Between 30 and 40 percent of the IT system for the federal health insurance marketplace must still be built, a top official at the Centers for Medicare and Medicaid Services (CMS) said Tuesday.
Henry Chao, the agency’s deputy chief information officer, said that a large portion of the behind-the-scenes work has yet to be finished.
“I think it’s just an approximation, we’re probably sitting somewhere between 60 or 70 percent [completed],” he told the House Energy and Commerce Oversight subcommittee.
The disastrous rollout of ObamaCare because of the error-plagued website has been a political boondoggle for Democrats, who have seen President Obama’s approval ratings plummet in polls.
Chao explained that he was not referring to the federal website for buying insurance, HealthCare.gov, or to other aspects of the national marketplace that people looking for insurance will interact with, however.
Instead, he said, the major projects under construction involve back-end work, like setting up the procedure to pay health insurance companies once plans begin in January.
“There is the back office system, the accounting systems, the payment systems, they still need to be [built],” he added.
CMS spokeswoman Julie Bataille explained that the back-end systems would allow the federal government to distribute tax subsidies and other payments to health insurance companies, but would not affect individual users.
“It is not anything that is necessary in order for consumers to make a payment because that is something that they do outside of the marketplace, directly to issuers,” she said.
“We had prioritized that essential consumer-facing functionality that needed to be live Oct. 1 in order for consumers to be able to complete their eligibility and enrollment process. The other functionality, that financial management functionality, will come online over time,” she added.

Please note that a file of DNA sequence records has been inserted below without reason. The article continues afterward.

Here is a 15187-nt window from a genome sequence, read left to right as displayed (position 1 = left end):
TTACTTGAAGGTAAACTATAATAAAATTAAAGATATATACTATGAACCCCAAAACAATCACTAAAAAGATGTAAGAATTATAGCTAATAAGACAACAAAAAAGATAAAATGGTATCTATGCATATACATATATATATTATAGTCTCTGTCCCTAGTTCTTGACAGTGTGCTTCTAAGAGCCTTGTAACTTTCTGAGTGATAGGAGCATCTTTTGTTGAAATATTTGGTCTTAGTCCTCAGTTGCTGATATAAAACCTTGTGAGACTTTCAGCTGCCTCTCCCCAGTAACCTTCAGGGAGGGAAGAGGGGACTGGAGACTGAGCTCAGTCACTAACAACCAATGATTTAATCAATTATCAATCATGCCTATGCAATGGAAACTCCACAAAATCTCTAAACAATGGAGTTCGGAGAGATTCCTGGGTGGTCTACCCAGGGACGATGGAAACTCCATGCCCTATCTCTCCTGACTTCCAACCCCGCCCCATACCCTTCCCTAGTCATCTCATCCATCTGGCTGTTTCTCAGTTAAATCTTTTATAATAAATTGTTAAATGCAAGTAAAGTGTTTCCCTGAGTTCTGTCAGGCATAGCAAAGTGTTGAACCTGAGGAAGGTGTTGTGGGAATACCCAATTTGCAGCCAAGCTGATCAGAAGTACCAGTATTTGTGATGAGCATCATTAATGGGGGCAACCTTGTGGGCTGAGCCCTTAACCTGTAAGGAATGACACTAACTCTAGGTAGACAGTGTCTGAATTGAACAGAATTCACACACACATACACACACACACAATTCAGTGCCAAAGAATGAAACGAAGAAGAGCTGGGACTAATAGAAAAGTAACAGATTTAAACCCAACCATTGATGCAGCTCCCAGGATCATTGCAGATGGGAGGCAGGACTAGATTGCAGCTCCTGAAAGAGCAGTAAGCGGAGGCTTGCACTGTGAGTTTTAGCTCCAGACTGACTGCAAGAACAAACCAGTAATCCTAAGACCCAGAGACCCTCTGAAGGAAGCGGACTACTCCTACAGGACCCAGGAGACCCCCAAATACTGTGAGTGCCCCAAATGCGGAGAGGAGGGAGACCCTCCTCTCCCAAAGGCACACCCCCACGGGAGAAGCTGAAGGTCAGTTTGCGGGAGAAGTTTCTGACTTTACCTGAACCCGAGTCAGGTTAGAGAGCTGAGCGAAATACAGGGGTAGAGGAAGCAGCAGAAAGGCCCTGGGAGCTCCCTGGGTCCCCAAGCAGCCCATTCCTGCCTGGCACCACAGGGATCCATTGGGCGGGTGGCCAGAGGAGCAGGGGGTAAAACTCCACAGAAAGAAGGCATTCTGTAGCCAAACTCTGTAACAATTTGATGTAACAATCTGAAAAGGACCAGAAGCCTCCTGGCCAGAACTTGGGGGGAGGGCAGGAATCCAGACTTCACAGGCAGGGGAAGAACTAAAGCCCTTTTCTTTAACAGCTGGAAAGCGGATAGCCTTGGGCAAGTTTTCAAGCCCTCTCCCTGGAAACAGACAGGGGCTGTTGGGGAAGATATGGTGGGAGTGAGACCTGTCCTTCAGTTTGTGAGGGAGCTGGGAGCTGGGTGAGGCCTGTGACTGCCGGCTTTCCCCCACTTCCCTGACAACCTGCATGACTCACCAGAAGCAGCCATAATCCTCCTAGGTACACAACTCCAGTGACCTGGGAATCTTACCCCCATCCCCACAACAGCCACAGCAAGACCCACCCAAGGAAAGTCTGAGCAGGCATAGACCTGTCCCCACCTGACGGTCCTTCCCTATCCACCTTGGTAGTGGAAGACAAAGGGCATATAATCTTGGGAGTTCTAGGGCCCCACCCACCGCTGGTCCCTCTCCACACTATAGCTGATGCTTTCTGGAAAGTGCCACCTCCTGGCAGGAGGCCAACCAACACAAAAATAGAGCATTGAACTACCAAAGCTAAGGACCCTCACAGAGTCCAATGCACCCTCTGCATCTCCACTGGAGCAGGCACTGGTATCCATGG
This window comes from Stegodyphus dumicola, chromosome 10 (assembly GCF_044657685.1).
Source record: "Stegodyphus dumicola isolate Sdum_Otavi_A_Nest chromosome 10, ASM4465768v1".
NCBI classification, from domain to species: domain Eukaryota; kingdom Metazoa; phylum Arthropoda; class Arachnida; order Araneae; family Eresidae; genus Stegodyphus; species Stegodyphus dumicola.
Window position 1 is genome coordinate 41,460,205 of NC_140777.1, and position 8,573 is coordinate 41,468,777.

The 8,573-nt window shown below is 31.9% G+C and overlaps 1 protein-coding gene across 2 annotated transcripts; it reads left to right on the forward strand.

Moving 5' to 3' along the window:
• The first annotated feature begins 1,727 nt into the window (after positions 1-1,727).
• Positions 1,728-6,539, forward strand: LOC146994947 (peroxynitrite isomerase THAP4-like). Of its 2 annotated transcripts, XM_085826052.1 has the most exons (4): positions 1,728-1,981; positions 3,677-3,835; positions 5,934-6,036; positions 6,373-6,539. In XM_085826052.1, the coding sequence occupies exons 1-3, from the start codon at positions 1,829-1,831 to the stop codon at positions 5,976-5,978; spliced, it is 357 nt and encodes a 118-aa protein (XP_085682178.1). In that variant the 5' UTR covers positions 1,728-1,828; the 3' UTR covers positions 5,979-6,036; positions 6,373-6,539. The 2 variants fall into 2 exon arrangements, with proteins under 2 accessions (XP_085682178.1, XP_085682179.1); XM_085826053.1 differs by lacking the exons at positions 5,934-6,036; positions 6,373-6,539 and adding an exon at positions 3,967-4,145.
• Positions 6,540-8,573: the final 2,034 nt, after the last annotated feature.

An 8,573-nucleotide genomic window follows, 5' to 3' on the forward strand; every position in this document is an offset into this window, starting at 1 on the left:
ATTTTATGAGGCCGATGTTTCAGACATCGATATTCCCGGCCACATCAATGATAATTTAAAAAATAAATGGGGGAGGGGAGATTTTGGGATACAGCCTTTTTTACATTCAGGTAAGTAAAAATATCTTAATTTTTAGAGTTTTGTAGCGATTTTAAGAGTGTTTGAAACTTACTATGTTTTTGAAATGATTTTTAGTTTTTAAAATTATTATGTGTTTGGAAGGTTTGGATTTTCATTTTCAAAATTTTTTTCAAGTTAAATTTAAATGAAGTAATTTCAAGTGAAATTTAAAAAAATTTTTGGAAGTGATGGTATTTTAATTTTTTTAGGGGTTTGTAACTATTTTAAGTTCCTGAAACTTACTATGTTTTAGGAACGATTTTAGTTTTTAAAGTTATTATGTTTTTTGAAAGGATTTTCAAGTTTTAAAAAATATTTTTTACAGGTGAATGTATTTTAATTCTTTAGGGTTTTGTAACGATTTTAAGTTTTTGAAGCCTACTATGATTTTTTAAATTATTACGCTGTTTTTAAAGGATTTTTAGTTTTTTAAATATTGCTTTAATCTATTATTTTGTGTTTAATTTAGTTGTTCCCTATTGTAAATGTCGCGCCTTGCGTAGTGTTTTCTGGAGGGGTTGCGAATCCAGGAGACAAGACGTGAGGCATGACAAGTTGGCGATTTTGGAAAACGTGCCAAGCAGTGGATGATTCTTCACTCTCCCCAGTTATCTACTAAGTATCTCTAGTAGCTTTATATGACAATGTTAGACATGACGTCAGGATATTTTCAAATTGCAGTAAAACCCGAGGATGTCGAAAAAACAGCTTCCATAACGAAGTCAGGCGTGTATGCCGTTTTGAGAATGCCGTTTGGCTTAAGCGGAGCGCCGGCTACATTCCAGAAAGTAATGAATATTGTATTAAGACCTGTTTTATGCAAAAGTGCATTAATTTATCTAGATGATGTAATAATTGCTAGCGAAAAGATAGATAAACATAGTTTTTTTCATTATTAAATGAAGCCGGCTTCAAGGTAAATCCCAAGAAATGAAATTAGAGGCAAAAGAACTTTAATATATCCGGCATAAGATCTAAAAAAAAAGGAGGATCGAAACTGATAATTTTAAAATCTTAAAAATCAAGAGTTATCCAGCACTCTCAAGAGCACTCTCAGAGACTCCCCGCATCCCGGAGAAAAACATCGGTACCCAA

Those back-end systems did not need to be up and running “until about the middle of January,” Bataille said, saying that the agency is “on track” to meet that deadline.
Chao said that the back-end portions of the website were being tested as they were completed, and would not have an impact on users’ experience trying to shop for insurance.
“It won’t affect the front end,” he said.
On Tuesday, Chao said that glitches in the website were being worked out all the time, and that users were having a smoother experience each week.
The CMS has said that the error rate for HealthCare.gov is below 1 percent, though the agency is still working to improve the flawed “834” forms sent to insurance companies.
Still, multiple lawmakers on the House subcommittee told Chao that they had been personally stymied from trying to log on to the federal website.
“When I went to HealthCare.gov this morning, it was still not functioning,” Rep. Michael Burgess (R-Texas) said.
Democrats shared their concerns about the site’s poor performance, and said that it was making it harder to cheerlead the healthcare overhaul.
“The last six weeks have been difficult ones for supporters of the Affordable Care Act,” said Rep. Henry Waxman (D-Calif.).
Speaking at an event sponsored by The Wall Street Journal on Tuesday, Obama said that the administration “probably underestimated the complexities of building out a website that needed to work the way it should.”
Late on Monday, the Energy and Commerce Committee released documents showing that the consulting firm McKinsey and Co. had been hired to pinpoint problems in the federal website earlier this year, but Chao said on Tuesday that he had never seen their analysis.
Rep. Joe Barton (R-Texas) said that if he had, he would have seen that “it is absolutely clear that the startup of the site was not going to work well, if at all, on Oct. 1.”
The Obama administration had set a goal of making sure that at least 80 percent of users attempting to access the website would be able to buy insurance by the end of November.
Chao said that that target is likely similar to rates at the Social Security Administration and other agencies.
“How many people can actually get their business done in one visit?” he said.
“I think some people need extra help. They need assistance to navigate the process and I think that’s probably what” accounts for the 80 percent benchmark, he said.
Chao said that he would have preferred to have more time to test the site, but said that would be true of all projects. He told lawmakers that “100 percent” of the website was built when it was rolled out on Oct. 1, even if it wasn’t working well.
Rep. Tim Murphy (R-Pa.), the subcommittee’s chairman, took issue with that claim.
“Then it’s not built,” Murphy said. “If a car is built but you can’t run the car, then it’s not built. If the website isn’t working then it’s not built.”
Elise Viebeck contributed to this report.
This story was posted at 2:06 p.m. and last updated at 8:15 p.m.